Raising the Roof, a Canadian non-profit organization, just released a heartbreaking, self-explanatory viral video titled “The homeless read mean tweets.” You don’t need an Internet connection to recognize how society has normalized inhumane feelings about homeless people, though. The issue is closer to home than we’d like to think.
It would be naive to believe discussions about the “revitalization” of Edmonton’s downtown is independent of the “revitalization” of the city’s most vulnerable — or, as they’re often treated, the most inconvenient. The benefits of an arena district touted by city planners (the increase of “eyes on the street” and “legitimate users” of the space, for example) euphemize the driving-out of homeless people that will follow its development. This PR-packaged language sanitizes the ideal image that’s crossed most of our minds: less shopping carts and more suave, affluent folks — like us! — in business suits. With this in mind, it’s not surprising that much of the controversy surrounding the arena has focused on its funding and design, and not the populations it will affect.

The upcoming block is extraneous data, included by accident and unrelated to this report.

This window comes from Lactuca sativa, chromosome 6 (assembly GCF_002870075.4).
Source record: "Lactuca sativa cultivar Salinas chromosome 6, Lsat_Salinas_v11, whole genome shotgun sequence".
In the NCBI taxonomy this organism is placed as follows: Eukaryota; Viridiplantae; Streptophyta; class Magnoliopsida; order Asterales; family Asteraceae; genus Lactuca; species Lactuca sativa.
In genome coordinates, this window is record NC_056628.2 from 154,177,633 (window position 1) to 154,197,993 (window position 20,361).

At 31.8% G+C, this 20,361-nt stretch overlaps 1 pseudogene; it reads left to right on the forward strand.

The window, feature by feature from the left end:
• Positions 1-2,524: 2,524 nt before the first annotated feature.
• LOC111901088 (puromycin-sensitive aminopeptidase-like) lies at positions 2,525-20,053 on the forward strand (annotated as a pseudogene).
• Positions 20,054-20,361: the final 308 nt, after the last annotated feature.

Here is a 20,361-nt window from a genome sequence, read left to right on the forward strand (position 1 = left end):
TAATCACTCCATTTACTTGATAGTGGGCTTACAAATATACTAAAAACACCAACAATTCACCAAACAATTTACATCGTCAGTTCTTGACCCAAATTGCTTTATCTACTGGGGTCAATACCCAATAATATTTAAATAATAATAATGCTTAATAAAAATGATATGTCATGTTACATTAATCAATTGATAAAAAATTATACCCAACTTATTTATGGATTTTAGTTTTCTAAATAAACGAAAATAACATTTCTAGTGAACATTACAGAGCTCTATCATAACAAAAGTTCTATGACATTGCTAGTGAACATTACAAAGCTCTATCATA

Of course, there’s little we can do to halt the revitalization of downtown’s core. But, after watching the video and feeling empathetic for those less fortunate than you, take a moment to consider your empathy for those in the back alleys of our own backyards.